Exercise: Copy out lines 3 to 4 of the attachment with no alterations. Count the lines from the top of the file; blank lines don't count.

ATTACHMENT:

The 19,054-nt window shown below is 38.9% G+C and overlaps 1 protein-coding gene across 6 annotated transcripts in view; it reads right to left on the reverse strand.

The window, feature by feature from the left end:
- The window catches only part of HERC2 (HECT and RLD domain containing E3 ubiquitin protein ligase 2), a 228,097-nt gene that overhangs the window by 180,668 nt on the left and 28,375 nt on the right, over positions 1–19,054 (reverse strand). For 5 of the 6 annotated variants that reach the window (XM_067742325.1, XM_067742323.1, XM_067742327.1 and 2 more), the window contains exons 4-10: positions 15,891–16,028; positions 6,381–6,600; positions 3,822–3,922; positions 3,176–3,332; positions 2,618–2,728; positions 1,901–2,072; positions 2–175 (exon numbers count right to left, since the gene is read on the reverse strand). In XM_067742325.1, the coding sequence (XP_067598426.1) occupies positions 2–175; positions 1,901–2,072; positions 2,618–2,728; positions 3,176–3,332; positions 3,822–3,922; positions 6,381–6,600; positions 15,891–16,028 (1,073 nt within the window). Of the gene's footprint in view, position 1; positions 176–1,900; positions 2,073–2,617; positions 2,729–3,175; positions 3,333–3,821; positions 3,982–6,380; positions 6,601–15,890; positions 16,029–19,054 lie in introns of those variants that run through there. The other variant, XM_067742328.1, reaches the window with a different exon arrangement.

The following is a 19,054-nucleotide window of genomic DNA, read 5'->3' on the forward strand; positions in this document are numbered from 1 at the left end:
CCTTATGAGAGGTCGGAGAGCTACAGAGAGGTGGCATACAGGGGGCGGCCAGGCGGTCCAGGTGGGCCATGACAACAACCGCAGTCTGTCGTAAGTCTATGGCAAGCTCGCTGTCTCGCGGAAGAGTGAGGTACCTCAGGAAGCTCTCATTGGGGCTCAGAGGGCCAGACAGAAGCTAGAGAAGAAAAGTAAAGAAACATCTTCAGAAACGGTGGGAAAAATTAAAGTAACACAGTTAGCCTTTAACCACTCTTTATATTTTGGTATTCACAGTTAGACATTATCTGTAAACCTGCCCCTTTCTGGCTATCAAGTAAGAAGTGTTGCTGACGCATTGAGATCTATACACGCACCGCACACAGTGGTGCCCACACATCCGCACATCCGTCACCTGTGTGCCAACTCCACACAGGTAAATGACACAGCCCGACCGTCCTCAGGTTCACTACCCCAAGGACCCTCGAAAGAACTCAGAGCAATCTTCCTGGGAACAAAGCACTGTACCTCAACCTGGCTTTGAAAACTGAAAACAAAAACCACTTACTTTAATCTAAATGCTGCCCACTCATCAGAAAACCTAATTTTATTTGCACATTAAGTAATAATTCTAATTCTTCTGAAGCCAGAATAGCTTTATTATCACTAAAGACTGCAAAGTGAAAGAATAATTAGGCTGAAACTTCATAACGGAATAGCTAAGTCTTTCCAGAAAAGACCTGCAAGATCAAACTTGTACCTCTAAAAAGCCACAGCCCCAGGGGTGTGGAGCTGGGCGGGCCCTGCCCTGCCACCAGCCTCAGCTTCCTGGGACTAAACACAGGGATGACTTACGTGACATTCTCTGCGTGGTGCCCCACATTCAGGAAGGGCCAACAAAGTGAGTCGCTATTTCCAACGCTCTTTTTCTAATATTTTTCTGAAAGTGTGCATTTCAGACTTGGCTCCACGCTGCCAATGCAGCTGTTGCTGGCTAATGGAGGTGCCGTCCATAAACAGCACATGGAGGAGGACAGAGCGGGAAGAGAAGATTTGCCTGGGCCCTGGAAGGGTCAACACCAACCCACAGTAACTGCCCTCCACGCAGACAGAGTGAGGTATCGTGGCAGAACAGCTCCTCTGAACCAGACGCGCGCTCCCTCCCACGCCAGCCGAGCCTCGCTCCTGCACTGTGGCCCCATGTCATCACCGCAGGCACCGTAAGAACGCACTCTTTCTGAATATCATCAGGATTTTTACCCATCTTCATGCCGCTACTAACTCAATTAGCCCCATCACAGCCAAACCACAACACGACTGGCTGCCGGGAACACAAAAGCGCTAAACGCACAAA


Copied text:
- The window catches only part of HERC2 (HECT and RLD domain containing E3 ubiquitin protein ligase 2), a 228,097-nt gene that overhangs the window by 180,668 nt on the left and 28,375 nt on the right, over positions 1–19,054 (reverse strand). For 5 of the 6 annotated variants that reach the window (XM_067742325.1, XM_067742323.1, XM_067742327.1 and 2 more), the window contains exons 4-10: positions 15,891–16,028; positions 6,381–6,600; positions 3,822–3,922; positions 3,176–3,332; positions 2,618–2,728; positions 1,901–2,072; positions 2–175 (exon numbers count right to left, since the gene is read on the reverse strand). In XM_067742325.1, the coding sequence (XP_067598426.1) occupies positions 2–175; positions 1,901–2,072; positions 2,618–2,728; positions 3,176–3,332; positions 3,822–3,922; positions 6,381–6,600; positions 15,891–16,028 (1,073 nt within the window). Of the gene's footprint in view, position 1; positions 176–1,900; positions 2,073–2,617; positions 2,729–3,175; positions 3,333–3,821; positions 3,982–6,380; positions 6,601–15,890; positions 16,029–19,054 lie in introns of those variants that run through there. The other variant, XM_067742328.1, reaches the window with a different exon arrangement.

The following is a 19,054-nucleotide window of genomic DNA, read 5'->3' on the forward strand; positions in this document are numbered from 1 at the left end: